I only invite friends to birthday parties, not strangers who may or may not show up. If they are friends then they don't even need an invitation because they are in the planning and helping part of it all. This way you also know all the kids that might want to come too. Your friends will want to stay and participate.

I think parties are just way too over done these days.

1 mom found this helpful


answers from Honolulu on

At 5 years old, parents like to stay. Some do not.

In your invitation, you need to state if this is a "drop off party" or "parents are welcomed to stay."

On the invitation, (since you are okay to invite younger siblings), you say: "younger siblings are welcomed, with their parent."

If you do not want a lot of tag-alongs to the party, then you state: "Johnny and 1 parent is invited to celebrate Eric's 5th Birthday party."
That way, you are politely limiting, the amount of potential tag-alongs to the party.
Some people, if you don't say it in the invitation, will bring their entire family. And expect, that the entire family, can have food/goody bags etc. Too.

Per the RSVP, you state in the invitation: "RSVP by June 1st, to Jane at ###-###-####, or email at: (and give your e-mail address). Also state that if you do not receive an RSVP, you will assume they cannot attend.

This is what me and all my friends do. Per party invitations.

IF a child, is dropped off to the party, with no parent... then you MUST... get the phone contact number of the parent in case you need to reach them, and know of any food allergies the child may have.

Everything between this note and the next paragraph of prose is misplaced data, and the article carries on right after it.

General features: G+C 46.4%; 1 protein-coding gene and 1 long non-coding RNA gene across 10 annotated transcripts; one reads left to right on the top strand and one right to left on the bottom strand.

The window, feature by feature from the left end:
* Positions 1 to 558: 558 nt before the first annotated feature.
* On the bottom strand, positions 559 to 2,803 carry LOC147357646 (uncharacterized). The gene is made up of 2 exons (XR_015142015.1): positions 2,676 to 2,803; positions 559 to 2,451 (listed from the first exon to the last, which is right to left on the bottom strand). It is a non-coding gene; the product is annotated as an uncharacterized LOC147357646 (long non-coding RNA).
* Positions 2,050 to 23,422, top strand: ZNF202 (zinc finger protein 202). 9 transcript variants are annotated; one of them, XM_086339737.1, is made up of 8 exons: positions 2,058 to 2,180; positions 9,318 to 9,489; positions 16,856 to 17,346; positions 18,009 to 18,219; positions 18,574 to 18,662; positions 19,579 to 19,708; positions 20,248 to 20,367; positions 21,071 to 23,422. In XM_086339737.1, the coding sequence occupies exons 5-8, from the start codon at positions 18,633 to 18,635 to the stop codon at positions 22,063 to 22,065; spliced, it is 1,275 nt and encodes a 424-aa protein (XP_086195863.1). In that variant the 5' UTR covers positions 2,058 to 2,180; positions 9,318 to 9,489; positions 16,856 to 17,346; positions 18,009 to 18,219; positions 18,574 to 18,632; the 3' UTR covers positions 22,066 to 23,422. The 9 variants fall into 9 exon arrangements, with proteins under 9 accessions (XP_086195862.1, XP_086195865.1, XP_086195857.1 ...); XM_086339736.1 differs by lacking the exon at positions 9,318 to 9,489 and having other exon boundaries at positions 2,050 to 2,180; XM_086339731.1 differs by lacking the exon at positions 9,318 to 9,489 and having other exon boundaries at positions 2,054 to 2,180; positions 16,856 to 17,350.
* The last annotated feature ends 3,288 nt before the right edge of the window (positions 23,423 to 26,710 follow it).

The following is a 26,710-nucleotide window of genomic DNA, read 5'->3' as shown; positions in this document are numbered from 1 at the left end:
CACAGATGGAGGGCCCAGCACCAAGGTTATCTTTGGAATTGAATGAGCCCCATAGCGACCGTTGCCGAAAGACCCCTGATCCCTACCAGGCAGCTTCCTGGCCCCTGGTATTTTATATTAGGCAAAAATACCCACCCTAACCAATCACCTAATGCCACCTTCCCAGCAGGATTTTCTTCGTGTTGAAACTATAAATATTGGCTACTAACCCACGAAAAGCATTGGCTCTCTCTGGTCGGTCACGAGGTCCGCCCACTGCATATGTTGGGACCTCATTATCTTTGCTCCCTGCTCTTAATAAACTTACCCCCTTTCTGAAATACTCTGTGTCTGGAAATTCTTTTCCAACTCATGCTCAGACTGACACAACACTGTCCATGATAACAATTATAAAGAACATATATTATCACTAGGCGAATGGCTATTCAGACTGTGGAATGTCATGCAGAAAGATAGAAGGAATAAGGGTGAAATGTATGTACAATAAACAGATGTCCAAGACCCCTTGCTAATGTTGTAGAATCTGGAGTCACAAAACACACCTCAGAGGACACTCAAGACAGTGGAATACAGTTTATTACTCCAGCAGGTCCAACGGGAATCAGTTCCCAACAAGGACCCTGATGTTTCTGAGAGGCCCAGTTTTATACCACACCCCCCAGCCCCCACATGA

AND of course, on the invitation, you need to state the TIME of the party... when it starts and when it ends. Otherwise, you may have the party go on and on, and the parent will be "late" in picking up their child.

Also, send out the invitations at least 3 weeks ahead of time. SO THAT, the parents can schedule themselves, and/or get babysitters or their Husband to watch their other kids, while they go to the party with their invited child. Do not send out the invitations, less than 2 weeks ahead of time. Families are busy. They need to plan ahead.

1 mom found this helpful


answers from Pittsburgh on

You can put something like "Parents are welcome to stay" and yes, if someone doesn't rsvp (grrrrrr...don't get me started) call them!

Personally, if you're inviting the younger siblings, I'd put their names on the invitations! No guesswork.

1 mom found this helpful


answers from New York on

I like the idea of "You are welcome to drop your child off or stay" regarding the parents. The sibling issue is tough. We had one mother call and ask if she could bring her younger son because of her husband's work schedule. No big deal... last year we had a number of siblings, but had included siblings in the wording of the invite.

It's not too young to suggest drop-off, but don't be surprised if most of them stay. Be prepared for extra "goodies" for siblings.

As for the RSVP... this year and last I put a "reminder" in the mailboxes at school for those we had not heard from a few days before I needed the final "head count". I also put a "reminder" in mailboxes the Friday before the party... "___ is so excited to celebrate his birthday with you on Saturday at _____. We'll see you there!"

1 mom found this helpful


answers from Washington DC on

I would not comment on the siblings - just be sure you only write the name of the invited child on the envelope. If you don't mind watching all the kids yourself, you could write, "no supervision necessary". I wouldn't invite all the younger siblings, you may get more than you asked for.

I usually ask them if they are coming if there is no RSVP. Unfortunately, people are very lax about their RSVP - they don't consider how rude it is to leave the party give "hanging" not knowing how many party bags to make, etc. Make sure you actually put a date of when to RSVP by.

1 mom found this helpful